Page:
In many ways, Love Is Love / Return to Dust is exactly what I expected. Raw, abrasive metallic hardcore which occasionally melts into melodic, almost borderline ambient parts before returning to metallic chaos. That this CD is exactly what I expected is part of the problem I have with it. The sonic path tread by Code Orange Kids is well worn, blazed by bands who pushed, and continue to push, the boundaries of extreme music. When treading in the wake of such creative forces, imitation only gets washed away. To survive takes more than competent musicianship, of which Code Orange Kids have plenty, but also enough creativity to make something that stands apart. An example would be on the track “Nothing (The Rat).” Here, from the buildup of drums and bass, into the thundering song, and all the way into the washed-out outro, everything about this track blew me away. The breakdown in the middle, before the feedbacking ending, is particularly excellent. Unfortunately, I found the rest of this album lacked the spark which made this track so good for me. Instead, it was a lot of tracks that sounded like stuff I’d heard before. –Paul J. Comeau (Deathwish)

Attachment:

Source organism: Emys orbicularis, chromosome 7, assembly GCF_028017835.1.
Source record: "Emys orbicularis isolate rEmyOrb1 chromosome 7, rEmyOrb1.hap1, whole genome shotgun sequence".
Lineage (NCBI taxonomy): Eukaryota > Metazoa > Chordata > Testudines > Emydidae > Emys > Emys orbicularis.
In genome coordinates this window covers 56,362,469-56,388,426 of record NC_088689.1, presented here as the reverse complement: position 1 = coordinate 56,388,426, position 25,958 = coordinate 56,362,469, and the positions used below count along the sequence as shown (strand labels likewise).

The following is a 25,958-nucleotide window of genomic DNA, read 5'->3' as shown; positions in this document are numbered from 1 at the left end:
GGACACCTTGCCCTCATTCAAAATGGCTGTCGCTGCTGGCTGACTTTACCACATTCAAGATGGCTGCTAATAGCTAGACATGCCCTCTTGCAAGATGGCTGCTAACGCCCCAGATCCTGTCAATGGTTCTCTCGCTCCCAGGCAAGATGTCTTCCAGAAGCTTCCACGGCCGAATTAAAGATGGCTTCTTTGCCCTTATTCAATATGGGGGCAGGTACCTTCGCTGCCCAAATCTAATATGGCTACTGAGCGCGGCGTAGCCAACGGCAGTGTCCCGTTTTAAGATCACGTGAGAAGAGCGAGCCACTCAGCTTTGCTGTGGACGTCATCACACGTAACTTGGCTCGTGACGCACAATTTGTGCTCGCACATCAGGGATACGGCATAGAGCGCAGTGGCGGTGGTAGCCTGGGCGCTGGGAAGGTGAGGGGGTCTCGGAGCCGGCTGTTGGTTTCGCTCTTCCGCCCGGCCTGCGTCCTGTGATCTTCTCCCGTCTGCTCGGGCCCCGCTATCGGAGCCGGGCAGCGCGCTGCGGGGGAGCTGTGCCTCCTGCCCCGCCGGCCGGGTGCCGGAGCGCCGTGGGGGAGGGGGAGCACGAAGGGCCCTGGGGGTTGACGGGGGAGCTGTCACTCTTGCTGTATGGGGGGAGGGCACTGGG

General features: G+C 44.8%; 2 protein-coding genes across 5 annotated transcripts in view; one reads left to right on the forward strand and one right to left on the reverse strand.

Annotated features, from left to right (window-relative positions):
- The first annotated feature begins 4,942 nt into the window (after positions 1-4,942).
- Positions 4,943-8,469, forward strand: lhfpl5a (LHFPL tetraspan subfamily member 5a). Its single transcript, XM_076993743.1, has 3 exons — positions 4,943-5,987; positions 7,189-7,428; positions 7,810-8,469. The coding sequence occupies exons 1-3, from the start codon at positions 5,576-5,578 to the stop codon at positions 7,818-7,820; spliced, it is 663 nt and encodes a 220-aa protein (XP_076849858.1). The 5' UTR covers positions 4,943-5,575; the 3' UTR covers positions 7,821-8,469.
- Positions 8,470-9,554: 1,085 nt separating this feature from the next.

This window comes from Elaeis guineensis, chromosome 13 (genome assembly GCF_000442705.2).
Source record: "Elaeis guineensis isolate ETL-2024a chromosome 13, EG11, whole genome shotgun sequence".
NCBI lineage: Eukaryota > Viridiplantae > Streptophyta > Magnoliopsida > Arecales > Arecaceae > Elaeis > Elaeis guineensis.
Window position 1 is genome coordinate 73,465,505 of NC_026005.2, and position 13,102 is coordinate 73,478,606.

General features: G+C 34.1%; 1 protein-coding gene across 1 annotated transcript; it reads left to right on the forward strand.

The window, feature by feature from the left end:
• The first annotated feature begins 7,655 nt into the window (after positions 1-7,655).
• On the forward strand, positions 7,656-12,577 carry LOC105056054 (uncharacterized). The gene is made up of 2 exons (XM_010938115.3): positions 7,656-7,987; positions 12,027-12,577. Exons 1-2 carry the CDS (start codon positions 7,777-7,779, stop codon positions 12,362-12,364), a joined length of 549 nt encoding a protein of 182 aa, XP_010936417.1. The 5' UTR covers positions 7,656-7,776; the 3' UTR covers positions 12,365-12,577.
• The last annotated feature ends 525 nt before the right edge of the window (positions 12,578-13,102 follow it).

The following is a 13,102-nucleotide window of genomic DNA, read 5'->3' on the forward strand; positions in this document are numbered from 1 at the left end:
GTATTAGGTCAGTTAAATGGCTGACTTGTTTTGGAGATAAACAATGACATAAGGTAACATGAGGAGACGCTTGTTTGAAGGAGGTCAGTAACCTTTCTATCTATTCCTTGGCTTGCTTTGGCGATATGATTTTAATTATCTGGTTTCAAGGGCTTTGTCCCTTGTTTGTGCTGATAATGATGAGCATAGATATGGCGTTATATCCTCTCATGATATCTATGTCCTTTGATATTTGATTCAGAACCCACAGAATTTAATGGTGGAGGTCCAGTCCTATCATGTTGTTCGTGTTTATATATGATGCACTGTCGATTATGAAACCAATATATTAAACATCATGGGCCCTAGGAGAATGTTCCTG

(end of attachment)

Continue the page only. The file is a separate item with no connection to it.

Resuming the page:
LEXICON DEVILS:
Self-titled: 7”
Nicely done Hostage Records-style punk via Italy. Four frenetic, uptempo scorchers, consisting of equal parts Amoebas and Adolescents. I enjoy records like this because they manage to sound both timeless and resoundingly new—a band working from a well-loved and respected template without copying the blueprints. They’re not reinventing the wheel here, but they are flicking garbage at it and asking it for cigarettes. The cover illustration features some poor guy trying to climb his way out of a bathroom. –Keith Rosson (Surfin’ K)


CHURCHWOOD:
2: CD